This was almost 20 years ago.
François thought: “So, if it is out of ignorance that people waste fresh water, damage the seabed, buy rare shellfish or eat endangered fish, they must be informed!”
François joins forces with Vincent Ohl, sports photographer and director, to create in 2002 Longitude 181 NGO, and the International Guidelines for Responsible Divers.
We asked Carole Kinnaert, in charge of Tour Operators members of Longitude 181, to tell us more about their actions towards scuba divers.
The International Guidelines, available in 25 languages, gives divers keys to have respectful behaviors of the marine environment. There are advice they can follow while they prepare their trip, before, during and after diving, and on the boat.
For instance, the Guidelines recommend not touching or taking anything during the dive (except pictures!), using short fins, securing the equipment properly not to damage coral reefs, not bying souvenirs that co,e fro, the sea…
Scuba divers sometimes need to get some direction, especially when they are new to the sport. These Guidelines contribute to increase awareness of the impact (positive or not) scuba divers can have on the Ocean.
Nowadays, about 200 dive shops around the world are “Ambassadors” of these Guidelines. You can find them in the Eco Friendly Dive Shops Guide. This is very encouraging!
There’re even some Guidelines for Sailing and for Freediving. French championsin freediving have adopted the Guidelines, and some of them are even Ambassadors, such as Morgan Bourch’is, Guillaume Néry, Stéphane Tourreau, Andy Cabrera, Pierre Frolla and Alice Modolo, among others.
Ambassador Dive Shops self-assess using three dimensions: their knowledge of the marine world and education to scuba divers and the local community, the ecofriendliness of their operation (structure, boat, dives) and their long-term commitment to the environment preservation.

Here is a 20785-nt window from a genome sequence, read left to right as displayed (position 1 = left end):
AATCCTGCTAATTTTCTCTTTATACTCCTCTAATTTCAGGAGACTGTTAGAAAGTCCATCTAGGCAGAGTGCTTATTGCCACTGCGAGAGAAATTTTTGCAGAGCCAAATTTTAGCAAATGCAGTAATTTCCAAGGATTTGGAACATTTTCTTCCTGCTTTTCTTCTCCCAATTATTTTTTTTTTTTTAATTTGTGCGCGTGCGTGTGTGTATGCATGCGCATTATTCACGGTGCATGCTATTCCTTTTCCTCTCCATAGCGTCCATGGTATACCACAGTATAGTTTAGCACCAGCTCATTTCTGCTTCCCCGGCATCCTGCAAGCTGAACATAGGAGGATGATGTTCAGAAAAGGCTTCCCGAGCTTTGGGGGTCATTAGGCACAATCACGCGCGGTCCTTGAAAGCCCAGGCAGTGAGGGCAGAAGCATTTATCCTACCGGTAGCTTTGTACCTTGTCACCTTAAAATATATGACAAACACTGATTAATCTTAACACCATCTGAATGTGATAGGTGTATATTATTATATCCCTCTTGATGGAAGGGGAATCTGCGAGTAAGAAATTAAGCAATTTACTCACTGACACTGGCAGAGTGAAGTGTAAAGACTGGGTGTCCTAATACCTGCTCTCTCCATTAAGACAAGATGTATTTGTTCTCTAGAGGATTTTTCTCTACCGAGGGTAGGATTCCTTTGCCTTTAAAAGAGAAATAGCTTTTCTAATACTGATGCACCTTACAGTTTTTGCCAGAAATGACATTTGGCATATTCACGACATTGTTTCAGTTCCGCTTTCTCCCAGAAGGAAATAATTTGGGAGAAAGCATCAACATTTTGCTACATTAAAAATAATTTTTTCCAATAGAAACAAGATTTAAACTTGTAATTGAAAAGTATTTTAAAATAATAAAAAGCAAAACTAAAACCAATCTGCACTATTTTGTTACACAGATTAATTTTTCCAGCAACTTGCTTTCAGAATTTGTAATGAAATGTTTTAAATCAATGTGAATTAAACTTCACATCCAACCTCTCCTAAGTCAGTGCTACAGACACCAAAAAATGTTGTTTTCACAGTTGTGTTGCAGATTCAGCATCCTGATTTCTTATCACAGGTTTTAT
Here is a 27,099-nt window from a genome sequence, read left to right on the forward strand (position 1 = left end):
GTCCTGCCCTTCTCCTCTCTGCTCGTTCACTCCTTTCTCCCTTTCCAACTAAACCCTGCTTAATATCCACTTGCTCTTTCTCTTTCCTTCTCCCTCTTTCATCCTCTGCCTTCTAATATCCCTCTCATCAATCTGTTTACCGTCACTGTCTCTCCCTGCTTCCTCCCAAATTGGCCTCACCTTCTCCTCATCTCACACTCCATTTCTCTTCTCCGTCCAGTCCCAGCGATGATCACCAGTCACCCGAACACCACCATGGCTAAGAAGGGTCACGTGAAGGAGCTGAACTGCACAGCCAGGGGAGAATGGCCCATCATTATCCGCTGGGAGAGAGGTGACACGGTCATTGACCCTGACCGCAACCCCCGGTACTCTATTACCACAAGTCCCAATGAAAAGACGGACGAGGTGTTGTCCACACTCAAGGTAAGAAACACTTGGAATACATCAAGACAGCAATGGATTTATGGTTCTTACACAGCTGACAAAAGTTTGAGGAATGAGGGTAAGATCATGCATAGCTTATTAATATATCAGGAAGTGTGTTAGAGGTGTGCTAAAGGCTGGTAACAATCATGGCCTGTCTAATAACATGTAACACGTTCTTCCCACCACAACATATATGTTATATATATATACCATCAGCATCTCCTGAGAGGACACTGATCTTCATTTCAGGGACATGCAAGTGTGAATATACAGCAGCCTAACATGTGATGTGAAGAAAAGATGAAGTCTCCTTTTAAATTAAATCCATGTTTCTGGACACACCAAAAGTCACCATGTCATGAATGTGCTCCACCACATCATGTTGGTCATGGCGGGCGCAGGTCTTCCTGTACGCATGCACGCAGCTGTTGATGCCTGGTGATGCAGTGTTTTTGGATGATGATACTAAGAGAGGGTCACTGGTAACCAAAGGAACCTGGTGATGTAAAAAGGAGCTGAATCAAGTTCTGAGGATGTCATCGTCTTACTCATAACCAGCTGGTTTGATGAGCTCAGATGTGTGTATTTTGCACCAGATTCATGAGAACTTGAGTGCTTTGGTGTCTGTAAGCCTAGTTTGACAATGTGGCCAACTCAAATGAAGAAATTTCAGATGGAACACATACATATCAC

Longitude 181 then review their answers and gives a notation (between 0 to 4 planets) that reflects their level of engagement. We try to encourage good practices more than finger pointing.
This is the most difficult. Most scuba divers, like me, become aware of the importance of preserving the Ocean as they discover the underwater world. What they witness underwater is so amazing that they want to protect it.
“Only 0.06% of the inhabitants of this planet have already put on a mask and snorkel” François Sarano, Longitude 181 Founder
People living far from the Ocean are equally affected by the impacts of the destruction of the marine environment. Climate change affects all regions of the world. The contamination the oceans undergo has impacts on the fish we eat - or rather that we will no longer eat if they disappear…
We use all media to educate broadly on these impacts, television, the internet and social media, we also attend events as much as we can.
Everyone at Longitude 181 is a volunteer, and we try as much as possible to share our knowledge with all generations, especially with the youngest.
We designed a program called “Raise Awareness to Protect”. One of the actions we do is called the “Ocean Academy”, a program dedicated to educate kids and young adults on the importance of the Ocean. They will be the adults of tomorrow.
We bring the Ocean Academy to schools - from primary to high school, and to events - we were at the Paris Dive Show in January 2020.
We use fun activities and games to generate interest in this amazing underwater world, and raise awareness about marine conservation.
Carole is volunteering at Longitude 181 - she’s responsible for relations with Tour Operators members of Longitude 181. She has been scuba diving for 15 years, just started freediving, wears a manta ray as a pendant, and has a (wooden) shark in her living-room!